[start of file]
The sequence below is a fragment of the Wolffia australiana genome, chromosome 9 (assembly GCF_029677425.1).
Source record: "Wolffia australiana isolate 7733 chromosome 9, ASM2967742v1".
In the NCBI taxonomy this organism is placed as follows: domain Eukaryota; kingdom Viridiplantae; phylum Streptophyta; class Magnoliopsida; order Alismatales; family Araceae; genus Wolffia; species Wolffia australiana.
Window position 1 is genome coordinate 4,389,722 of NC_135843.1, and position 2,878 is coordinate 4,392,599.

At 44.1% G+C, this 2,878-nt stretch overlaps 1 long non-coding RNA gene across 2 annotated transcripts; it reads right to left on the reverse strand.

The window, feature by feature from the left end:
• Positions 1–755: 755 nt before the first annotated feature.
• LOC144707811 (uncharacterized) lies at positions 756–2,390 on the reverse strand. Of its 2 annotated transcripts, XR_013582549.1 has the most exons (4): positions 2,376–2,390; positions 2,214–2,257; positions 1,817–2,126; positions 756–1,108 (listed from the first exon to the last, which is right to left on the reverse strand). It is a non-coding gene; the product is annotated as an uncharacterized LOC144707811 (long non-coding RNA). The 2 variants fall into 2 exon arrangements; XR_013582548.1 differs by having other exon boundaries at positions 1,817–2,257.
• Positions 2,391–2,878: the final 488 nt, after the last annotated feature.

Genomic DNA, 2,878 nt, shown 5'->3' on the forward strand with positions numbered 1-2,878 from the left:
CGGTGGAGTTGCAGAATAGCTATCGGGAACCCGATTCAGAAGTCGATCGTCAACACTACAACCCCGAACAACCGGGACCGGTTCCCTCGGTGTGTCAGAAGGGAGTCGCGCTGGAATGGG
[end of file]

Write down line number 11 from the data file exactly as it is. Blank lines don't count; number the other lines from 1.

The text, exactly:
CGGTGGAGTTGCAGAATAGCTATCGGGAACCCGATTCAGAAGTCGATCGTCAACACTACAACCCCGAACAACCGGGACCGGTTCCCTCGGTGTGTCAGAAGGGAGTCGCGCTGGAATGGG